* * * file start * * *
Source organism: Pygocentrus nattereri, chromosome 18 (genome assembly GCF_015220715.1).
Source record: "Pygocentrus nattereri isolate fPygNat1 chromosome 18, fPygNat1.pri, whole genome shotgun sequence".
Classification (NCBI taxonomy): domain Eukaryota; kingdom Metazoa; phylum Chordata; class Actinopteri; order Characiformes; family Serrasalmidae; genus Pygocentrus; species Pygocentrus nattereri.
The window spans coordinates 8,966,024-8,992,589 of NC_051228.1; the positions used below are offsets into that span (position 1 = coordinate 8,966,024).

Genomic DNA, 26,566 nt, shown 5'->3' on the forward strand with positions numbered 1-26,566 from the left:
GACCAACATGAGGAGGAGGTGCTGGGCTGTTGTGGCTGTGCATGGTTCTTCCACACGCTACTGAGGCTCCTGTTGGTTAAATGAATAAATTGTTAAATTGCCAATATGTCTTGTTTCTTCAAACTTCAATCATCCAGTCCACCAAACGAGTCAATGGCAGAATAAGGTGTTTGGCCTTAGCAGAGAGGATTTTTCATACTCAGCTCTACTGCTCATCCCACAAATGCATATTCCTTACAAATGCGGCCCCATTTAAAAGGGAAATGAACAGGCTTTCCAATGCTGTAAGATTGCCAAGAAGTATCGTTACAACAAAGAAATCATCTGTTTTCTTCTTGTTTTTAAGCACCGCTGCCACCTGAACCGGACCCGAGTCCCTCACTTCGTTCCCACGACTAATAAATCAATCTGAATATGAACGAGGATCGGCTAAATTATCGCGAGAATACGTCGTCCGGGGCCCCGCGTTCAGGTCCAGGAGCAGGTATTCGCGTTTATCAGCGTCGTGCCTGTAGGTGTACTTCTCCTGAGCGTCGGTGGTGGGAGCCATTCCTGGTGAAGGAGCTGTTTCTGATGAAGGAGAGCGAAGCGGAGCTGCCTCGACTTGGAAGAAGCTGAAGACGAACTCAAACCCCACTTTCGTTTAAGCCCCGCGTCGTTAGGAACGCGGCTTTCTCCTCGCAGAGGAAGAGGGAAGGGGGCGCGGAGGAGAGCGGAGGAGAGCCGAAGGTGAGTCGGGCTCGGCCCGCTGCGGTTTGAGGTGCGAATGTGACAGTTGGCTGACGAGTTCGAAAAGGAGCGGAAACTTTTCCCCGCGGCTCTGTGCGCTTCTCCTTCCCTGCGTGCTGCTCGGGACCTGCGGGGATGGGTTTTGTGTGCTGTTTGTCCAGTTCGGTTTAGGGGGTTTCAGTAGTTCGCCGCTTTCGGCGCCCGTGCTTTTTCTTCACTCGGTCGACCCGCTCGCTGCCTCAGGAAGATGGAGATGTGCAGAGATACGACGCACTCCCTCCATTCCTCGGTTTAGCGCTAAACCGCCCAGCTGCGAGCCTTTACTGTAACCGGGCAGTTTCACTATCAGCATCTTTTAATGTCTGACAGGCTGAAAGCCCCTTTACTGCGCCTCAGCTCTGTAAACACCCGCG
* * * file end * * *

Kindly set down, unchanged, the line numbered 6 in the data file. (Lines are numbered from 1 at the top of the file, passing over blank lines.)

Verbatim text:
GACCAACATGAGGAGGAGGTGCTGGGCTGTTGTGGCTGTGCATGGTTCTTCCACACGCTACTGAGGCTCCTGTTGGTTAAATGAATAAATTGTTAAATTGCCAATATGTCTTGTTTCTTCAAACTTCAATCATCCAGTCCACCAAACGAGTCAATGGCAGAATAAGGTGTTTGGCCTTAGCAGAGAGGATTTTTCATACTCAGCTCTACTGCTCATCCCACAAATGCATATTCCTTACAAATGCGGCCCCATTTAAAAGGGAAATGAACAGGCTTTCCAATGCTGTAAGATTGCCAAGAAGTATCGTTACAACAAAGAAATCATCTGTTTTCTTCTTGTTTTTAAGCACCGCTGCCACCTGAACCGGACCCGAGTCCCTCACTTCGTTCCCACGACTAATAAATCAATCTGAATATGAACGAGGATCGGCTAAATTATCGCGAGAATACGTCGTCCGGGGCCCCGCGTTCAGGTCCAGGAGCAGGTATTCGCGTTTATCAGCGTCGTGCCTGTAGGTGTACTTCTCCTGAGCGTCGGTGGTGGGAGCCATTCCTGGTGAAGGAGCTGTTTCTGATGAAGGAGAGCGAAGCGGAGCTGCCTCGACTTGGAAGAAGCTGAAGACGAACTCAAACCCCACTTTCGTTTAAGCCCCGCGTCGTTAGGAACGCGGCTTTCTCCTCGCAGAGGAAGAGGGAAGGGGGCGCGGAGGAGAGCGGAGGAGAGCCGAAGGTGAGTCGGGCTCGGCCCGCTGCGGTTTGAGGTGCGAATGTGACAGTTGGCTGACGAGTTCGAAAAGGAGCGGAAACTTTTCCCCGCGGCTCTGTGCGCTTCTCCTTCCCTGCGTGCTGCTCGGGACCTGCGGGGATGGGTTTTGTGTGCTGTTTGTCCAGTTCGGTTTAGGGGGTTTCAGTAGTTCGCCGCTTTCGGCGCCCGTGCTTTTTCTTCACTCGGTCGACCCGCTCGCTGCCTCAGGAAGATGGAGATGTGCAGAGATACGACGCACTCCCTCCATTCCTCGGTTTAGCGCTAAACCGCCCAGCTGCGAGCCTTTACTGTAACCGGGCAGTTTCACTATCAGCATCTTTTAATGTCTGACAGGCTGAAAGCCCCTTTACTGCGCCTCAGCTCTGTAAACACCCGCG